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5 take-aways from Social Media Week

2 min read


Rebecca LeHeup, executive director of the Ontario Culinary Tourism Alliance, shares her experience as a panelist for Social Media Week Love Chef (#SMWTOLoveChef).

Melanie Coates of the Fairmont Royal York used Social Media Week as a platform to introduce its new executive chef, Collin Thornton, who left the Fairmont Orchid in Hawaii to return to his hometown of Toronto. The early-morning session included a menu featuring ingredients grown right on the property, from rooftop chilies to honey, as well as a panel of experts discussing how they staked their claim as foodies using social media. I was one of the lucky panelists, along with Spotlight City publisher Suresh Doss and Good Food Media partner Jamie Drummond. The session was sold out to an audience of 75 tweeters — and it was awesome!

Social Media Week events, including the #TravelMassive event at The Gladstone Hotel and the #SMWTORoi at the Fairmont Royal York, left me with clear take-aways for the restaurant industry.

    • Social media is a great platform to build customer loyalty and manage customer service. Caution: If you’re on any of the platforms, chosen or not (e.g. Yelp, Chowhound, TripAdvisor), and you’re not listening and engaging, you are missing the point!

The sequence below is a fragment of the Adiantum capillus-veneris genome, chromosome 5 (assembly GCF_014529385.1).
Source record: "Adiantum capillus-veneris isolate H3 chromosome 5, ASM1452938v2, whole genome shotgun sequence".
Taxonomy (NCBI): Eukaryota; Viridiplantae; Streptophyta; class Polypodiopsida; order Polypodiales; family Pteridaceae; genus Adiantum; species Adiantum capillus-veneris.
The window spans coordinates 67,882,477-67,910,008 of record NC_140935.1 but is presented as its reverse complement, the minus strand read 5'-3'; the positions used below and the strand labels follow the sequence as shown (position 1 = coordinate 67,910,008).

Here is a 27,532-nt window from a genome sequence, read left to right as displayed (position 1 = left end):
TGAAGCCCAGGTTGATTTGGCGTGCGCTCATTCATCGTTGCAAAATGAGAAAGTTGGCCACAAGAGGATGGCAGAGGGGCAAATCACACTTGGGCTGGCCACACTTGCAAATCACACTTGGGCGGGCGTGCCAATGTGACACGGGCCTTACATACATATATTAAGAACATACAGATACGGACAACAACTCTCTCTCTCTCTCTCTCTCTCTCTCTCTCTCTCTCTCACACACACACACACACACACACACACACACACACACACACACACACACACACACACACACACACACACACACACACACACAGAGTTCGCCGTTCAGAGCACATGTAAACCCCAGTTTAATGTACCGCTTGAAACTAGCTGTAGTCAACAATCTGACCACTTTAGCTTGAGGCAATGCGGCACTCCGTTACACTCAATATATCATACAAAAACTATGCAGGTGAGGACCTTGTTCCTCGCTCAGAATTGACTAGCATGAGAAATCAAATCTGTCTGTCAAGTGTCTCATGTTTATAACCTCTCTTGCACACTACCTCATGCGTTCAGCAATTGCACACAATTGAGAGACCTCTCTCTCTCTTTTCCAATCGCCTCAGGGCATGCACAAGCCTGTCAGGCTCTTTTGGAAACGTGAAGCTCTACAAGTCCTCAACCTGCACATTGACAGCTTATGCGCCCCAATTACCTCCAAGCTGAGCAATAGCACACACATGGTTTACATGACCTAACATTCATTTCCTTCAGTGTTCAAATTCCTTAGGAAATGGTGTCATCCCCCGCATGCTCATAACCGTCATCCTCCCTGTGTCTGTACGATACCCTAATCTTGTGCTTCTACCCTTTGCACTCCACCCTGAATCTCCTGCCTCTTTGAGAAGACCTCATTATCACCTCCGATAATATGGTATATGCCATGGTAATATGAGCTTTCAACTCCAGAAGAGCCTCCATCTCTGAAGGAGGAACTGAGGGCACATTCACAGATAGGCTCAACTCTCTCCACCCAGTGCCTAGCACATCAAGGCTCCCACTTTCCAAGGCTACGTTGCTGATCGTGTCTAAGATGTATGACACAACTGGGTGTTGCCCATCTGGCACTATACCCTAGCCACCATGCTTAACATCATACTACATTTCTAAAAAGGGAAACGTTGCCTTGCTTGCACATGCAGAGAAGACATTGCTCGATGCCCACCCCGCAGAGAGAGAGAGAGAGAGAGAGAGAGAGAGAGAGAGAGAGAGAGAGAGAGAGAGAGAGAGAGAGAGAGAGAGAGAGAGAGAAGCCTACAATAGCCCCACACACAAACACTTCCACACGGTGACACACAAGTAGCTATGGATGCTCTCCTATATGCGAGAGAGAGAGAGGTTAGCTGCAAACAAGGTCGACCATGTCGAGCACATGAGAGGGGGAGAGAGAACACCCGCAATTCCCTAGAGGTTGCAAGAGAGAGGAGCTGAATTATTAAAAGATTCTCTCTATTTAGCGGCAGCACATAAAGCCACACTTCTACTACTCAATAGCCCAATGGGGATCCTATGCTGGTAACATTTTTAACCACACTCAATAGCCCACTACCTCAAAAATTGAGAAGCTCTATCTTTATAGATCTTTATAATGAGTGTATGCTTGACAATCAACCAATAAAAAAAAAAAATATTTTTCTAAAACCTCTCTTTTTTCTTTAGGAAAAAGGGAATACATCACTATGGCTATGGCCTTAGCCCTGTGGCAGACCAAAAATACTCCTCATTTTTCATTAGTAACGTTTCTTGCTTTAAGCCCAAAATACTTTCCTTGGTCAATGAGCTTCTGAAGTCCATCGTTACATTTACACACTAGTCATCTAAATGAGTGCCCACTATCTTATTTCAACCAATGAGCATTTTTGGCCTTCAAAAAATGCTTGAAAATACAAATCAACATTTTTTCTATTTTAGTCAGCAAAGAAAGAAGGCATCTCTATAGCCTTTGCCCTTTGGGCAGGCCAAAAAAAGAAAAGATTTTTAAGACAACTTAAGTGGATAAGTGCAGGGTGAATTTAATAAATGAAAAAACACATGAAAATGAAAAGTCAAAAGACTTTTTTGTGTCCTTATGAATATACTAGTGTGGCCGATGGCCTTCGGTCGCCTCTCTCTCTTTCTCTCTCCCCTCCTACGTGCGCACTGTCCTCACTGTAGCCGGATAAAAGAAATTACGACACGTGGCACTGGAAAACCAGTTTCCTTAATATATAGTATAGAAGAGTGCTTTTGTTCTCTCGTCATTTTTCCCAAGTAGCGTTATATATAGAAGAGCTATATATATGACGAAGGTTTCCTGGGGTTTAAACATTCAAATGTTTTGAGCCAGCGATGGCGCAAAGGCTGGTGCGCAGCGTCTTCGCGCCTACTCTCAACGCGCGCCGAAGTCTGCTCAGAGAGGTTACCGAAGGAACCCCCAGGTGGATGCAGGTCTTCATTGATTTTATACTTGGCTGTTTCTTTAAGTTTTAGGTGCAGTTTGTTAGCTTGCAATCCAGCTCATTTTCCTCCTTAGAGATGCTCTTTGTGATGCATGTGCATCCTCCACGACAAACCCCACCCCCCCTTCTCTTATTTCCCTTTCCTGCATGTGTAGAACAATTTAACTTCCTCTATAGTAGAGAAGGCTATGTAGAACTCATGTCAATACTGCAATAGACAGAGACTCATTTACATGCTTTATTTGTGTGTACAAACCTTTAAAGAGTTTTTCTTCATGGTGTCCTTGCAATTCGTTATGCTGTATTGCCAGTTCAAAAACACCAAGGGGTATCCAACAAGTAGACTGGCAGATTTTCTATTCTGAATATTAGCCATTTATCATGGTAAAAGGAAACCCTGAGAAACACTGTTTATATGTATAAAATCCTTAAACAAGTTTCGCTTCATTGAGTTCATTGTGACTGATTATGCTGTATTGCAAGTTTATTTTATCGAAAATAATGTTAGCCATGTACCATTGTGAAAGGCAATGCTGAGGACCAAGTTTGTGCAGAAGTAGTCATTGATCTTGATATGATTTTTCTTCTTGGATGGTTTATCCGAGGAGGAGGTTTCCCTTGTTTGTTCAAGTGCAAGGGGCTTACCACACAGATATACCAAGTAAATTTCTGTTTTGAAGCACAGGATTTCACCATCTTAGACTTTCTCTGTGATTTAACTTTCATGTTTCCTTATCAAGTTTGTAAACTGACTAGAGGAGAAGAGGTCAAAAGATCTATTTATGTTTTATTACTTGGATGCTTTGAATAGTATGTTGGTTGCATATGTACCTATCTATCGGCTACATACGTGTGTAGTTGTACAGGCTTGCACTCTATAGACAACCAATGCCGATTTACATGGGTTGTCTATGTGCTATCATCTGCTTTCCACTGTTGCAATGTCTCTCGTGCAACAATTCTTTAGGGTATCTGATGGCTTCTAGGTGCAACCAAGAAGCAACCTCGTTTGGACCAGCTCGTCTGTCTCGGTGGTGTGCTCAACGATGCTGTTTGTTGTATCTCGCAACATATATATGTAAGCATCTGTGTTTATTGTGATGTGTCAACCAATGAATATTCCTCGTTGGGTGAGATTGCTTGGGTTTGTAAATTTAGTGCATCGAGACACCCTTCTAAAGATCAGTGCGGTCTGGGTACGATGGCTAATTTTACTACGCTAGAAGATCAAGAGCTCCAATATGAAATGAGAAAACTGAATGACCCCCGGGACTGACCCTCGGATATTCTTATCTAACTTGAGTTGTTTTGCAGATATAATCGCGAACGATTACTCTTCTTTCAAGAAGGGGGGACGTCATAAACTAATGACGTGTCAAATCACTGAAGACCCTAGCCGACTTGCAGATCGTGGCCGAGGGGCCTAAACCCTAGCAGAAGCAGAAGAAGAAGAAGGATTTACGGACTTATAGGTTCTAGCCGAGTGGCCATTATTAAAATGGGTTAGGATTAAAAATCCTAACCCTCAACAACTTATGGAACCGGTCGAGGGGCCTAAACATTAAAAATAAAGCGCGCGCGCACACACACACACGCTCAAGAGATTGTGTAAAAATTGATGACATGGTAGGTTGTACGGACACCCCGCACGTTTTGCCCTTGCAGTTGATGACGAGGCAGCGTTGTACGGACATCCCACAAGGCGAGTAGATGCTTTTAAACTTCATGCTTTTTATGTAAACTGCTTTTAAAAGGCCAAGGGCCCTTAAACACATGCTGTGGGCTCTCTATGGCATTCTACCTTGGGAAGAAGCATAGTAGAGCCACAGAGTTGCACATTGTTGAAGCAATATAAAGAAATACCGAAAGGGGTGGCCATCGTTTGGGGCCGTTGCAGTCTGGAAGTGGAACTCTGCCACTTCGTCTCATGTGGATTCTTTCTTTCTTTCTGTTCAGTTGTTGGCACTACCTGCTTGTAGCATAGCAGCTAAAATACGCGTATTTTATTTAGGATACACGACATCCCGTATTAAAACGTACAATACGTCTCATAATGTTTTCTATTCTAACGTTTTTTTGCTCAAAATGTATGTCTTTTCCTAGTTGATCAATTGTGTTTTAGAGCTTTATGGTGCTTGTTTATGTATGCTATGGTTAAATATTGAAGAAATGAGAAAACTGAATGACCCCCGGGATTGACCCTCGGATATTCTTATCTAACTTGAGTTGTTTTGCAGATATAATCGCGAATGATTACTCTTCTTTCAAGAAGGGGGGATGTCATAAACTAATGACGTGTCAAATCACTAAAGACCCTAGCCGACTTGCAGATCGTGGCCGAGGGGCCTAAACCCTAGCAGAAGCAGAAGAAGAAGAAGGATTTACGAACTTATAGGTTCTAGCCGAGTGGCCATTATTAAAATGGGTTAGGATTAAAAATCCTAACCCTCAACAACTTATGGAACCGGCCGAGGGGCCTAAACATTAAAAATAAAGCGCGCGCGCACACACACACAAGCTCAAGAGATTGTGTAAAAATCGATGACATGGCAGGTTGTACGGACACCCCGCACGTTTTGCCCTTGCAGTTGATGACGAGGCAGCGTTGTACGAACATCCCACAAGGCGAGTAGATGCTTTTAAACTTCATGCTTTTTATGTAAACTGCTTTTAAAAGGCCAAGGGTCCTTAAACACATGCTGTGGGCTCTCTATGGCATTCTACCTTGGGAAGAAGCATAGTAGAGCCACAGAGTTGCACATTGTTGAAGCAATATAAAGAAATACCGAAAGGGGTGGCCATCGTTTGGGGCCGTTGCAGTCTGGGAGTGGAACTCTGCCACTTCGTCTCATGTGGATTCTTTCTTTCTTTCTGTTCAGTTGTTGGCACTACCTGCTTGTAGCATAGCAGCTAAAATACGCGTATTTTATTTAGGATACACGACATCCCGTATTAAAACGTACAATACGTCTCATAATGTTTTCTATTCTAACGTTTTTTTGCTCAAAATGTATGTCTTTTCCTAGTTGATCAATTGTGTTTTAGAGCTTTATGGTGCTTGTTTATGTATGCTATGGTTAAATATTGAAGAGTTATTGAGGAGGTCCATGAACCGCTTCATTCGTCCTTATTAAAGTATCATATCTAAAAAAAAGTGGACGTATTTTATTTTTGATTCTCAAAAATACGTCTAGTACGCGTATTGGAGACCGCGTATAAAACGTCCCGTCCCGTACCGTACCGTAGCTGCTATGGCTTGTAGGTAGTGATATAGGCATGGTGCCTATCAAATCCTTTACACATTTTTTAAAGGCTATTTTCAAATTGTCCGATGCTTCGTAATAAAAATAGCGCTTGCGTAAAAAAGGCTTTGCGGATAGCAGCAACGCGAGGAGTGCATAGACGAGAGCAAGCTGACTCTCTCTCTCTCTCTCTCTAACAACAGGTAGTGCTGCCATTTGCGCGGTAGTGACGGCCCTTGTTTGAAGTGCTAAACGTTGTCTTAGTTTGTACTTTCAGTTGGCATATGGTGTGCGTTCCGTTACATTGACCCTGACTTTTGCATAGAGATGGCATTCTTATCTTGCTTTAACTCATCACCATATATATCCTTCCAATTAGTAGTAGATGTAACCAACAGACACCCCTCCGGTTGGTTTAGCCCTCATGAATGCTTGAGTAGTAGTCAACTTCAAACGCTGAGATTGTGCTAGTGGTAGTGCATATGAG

• Social media can support — not replace — your traditional media investments. Drive customers to your Facebook page for more-recent updates, interesting new suppliers or events. Utilize Twitter to share your favorite recipes or what’s fresh on the menu that day. It creates buzz and fuels conversation.

  • Create programming using social media outlets. Reward your followers and fans with behind-the-scenes experiences. Take their word-of-mouth and turn it up a notch. There is no better advertising.
  • Listen. Listen. Listen. If all you are doing is pushing out your daily specials, you’ve lost me, and probably a large portion of your audience. Retweet, interact and connect! Make sure you track your efforts and see what is resonating with your audience. Content is key.
  • Be authentic. The foodies out there want to get the play-by-play from the chefs and the great wine suggestions from sommeliers. Discovering you and your suggestions should be exciting. If you’re taking a team approach to social media, let your staff contribute — set guidelines but allow them to extend your brand.

I’m already looking forward to Social Media Week 2013!

How is your restaurant boosting business with social media?